“I think this separation of powers makes for good government,” she said. “And I’m very proud of our commissioners for coming to the table.”

Gardner chalked up Lee’s dissatisfaction with her office up to a miscommunication; the commissioner had been asking her office for policy advice and saw her staff’s clarifying questions as a form of pushback. Open dialogue with her office over the past couple of days has helped Lee “understand that our responses to him were not stonewalling but really to help better understand what his wants were.”

“I think that gives us the ability to work together going forward,” Gardner said of the recent clarifying conversations.

Friday’s reversal announcement followed a meeting earlier in the day between the commissioners, Utah State Auditor John Dougall and Sen. Curt Bramble. In a phone interview, Bramble said it was clear that a communication disconnect between Gardner and the two Utah County commissioners had contributed to this week’s sequence of events.

“It was equally clear that the decision was causing a great deal of contention and controversy. A lot of criticism was being thrown at Utah County,” the Provo Republican said. “Whether it’s the decision or the way the decision came down, it doesn’t matter. It’s just it was problematic.”

Reached by phone, Dougall said only that he thought the commissioners were wise for backtracking.

“I think it’s good for them to hit pause to have broader discussions and pull folks together to talk through what the issues are and to better engage the public as they’re moving forward,” Dougall said.

In a Facebook post earlier this week, Dougall faulted the commission for considering a “significant change with minimal notice and lacking in-depth discussion” and said there are “important reasons we have divided county government.”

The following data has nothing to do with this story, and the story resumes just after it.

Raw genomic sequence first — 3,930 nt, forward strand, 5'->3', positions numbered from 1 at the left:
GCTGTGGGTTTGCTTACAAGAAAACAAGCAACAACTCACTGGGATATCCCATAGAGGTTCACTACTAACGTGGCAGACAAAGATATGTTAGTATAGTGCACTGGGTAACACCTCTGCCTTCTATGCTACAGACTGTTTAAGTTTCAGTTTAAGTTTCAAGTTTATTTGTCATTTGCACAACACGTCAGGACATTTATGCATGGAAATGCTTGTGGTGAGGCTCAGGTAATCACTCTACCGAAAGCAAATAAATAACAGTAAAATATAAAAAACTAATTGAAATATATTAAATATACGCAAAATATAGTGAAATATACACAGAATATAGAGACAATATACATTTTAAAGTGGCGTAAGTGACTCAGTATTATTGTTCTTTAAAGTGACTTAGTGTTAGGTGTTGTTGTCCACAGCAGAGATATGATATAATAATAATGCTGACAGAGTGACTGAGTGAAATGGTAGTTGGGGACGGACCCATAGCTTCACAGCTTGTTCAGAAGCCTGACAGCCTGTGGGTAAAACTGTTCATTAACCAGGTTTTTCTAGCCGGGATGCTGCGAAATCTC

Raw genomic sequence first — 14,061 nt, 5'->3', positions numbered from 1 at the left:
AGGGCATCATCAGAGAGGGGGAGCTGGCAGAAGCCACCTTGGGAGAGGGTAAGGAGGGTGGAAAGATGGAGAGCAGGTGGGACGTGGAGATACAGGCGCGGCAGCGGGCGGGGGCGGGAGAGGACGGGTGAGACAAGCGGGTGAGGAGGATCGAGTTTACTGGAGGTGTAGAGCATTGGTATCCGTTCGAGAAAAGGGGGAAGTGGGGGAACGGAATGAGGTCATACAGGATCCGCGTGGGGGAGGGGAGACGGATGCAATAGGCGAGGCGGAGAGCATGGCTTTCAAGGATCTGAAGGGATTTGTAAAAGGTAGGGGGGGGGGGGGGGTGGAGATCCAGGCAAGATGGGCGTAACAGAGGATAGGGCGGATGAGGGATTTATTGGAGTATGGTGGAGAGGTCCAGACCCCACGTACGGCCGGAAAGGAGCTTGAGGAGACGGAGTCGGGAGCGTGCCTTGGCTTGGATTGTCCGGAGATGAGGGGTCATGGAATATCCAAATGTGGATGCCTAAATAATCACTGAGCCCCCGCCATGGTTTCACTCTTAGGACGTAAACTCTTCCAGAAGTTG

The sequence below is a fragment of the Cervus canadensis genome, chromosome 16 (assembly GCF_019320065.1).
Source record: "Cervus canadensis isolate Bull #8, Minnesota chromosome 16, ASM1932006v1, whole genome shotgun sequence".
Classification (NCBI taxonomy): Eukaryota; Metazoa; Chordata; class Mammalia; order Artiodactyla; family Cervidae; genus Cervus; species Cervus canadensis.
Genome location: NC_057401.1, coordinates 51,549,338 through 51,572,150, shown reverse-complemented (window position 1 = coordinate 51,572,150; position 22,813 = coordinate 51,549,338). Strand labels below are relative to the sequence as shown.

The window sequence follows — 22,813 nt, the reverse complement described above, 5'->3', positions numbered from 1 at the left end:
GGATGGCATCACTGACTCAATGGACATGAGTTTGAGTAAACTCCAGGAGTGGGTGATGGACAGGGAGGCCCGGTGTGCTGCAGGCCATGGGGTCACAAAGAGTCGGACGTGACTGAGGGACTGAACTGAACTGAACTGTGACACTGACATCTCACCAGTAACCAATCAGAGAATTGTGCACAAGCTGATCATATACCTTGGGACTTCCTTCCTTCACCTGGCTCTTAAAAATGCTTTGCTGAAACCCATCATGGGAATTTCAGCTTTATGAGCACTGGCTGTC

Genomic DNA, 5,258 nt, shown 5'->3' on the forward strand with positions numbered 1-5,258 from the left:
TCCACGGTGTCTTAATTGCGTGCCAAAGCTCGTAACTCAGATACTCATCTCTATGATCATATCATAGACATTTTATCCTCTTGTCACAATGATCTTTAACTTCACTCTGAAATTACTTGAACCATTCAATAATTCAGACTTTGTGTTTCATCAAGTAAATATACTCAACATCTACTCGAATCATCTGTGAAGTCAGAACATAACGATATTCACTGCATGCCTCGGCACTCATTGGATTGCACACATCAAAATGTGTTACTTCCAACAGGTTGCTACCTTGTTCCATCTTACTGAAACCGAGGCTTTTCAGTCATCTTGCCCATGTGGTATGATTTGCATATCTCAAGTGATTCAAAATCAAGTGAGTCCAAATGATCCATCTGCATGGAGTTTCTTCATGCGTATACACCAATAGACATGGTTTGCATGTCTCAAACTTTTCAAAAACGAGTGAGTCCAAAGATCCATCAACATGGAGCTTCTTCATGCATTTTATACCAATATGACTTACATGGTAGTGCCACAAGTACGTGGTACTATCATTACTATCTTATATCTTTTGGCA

Years ago, Bramble sponsored the very state law that Utah County commissioners were trying to use on Wednesday — a provision that enabled county leaders to take the budget officer role away from the clerk/auditor.

Bramble on Friday said his 2012 bill was a response to a situation in Salt Lake County, where the auditor at the time was trying to “set the agenda for the county” by controlling the budget, even though that role should rightfully belong to the legislative body. Budget functions are still separated in Salt Lake County, though, since certain duties belong to the mayor and others to the council.

But Sakievich on Wednesday interpreted this state law to mean that legislators wanted county commissions to assign a budget officer who would report to them. Gardner’s staff argued against this reading of the statute, reporting that 24 of Utah’s 29 counties still rely on the auditor as the budget officer.

Uintah County is one of the few that takes a different approach, with its commissioners stripping the clerk/auditor of budget oversight duties in October 2019 and creating a position for a budget officer who answered to them. They’re now contemplating taking away the clerk/auditor’s accounting functions, too, and transferring them to the budget officer.